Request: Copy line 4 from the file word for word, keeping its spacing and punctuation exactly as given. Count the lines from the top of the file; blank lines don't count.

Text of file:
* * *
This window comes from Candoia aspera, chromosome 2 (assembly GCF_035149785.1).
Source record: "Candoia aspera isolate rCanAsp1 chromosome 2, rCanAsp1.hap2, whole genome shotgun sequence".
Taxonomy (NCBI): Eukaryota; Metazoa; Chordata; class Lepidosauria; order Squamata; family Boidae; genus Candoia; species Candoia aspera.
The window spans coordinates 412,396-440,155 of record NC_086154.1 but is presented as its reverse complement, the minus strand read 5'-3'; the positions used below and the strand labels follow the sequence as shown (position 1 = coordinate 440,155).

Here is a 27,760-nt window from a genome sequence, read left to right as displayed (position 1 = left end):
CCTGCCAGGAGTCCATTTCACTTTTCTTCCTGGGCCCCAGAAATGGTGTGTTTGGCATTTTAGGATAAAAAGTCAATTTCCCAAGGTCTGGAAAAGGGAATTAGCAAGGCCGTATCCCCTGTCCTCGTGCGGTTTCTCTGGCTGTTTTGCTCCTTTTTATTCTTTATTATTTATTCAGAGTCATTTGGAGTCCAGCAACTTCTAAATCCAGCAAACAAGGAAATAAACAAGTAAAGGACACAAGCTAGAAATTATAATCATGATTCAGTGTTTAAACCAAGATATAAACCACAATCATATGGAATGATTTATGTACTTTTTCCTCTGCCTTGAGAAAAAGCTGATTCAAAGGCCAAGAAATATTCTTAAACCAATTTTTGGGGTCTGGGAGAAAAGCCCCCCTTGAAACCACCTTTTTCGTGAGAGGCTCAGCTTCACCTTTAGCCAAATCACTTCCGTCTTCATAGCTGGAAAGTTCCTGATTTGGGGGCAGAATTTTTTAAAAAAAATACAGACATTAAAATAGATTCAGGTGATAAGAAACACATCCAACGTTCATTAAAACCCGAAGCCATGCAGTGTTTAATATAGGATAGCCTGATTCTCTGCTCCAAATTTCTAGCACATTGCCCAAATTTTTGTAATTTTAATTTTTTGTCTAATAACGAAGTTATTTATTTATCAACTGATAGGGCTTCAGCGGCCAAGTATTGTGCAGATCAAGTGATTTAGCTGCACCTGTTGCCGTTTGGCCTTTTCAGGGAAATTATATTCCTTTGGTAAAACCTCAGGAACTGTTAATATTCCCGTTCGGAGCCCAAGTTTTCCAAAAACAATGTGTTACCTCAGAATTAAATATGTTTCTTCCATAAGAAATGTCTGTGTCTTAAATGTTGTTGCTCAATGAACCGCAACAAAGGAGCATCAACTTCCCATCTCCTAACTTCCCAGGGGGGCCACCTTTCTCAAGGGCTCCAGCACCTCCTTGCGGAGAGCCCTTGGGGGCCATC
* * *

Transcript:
The window spans coordinates 412,396-440,155 of record NC_086154.1 but is presented as its reverse complement, the minus strand read 5'-3'; the positions used below and the strand labels follow the sequence as shown (position 1 = coordinate 440,155).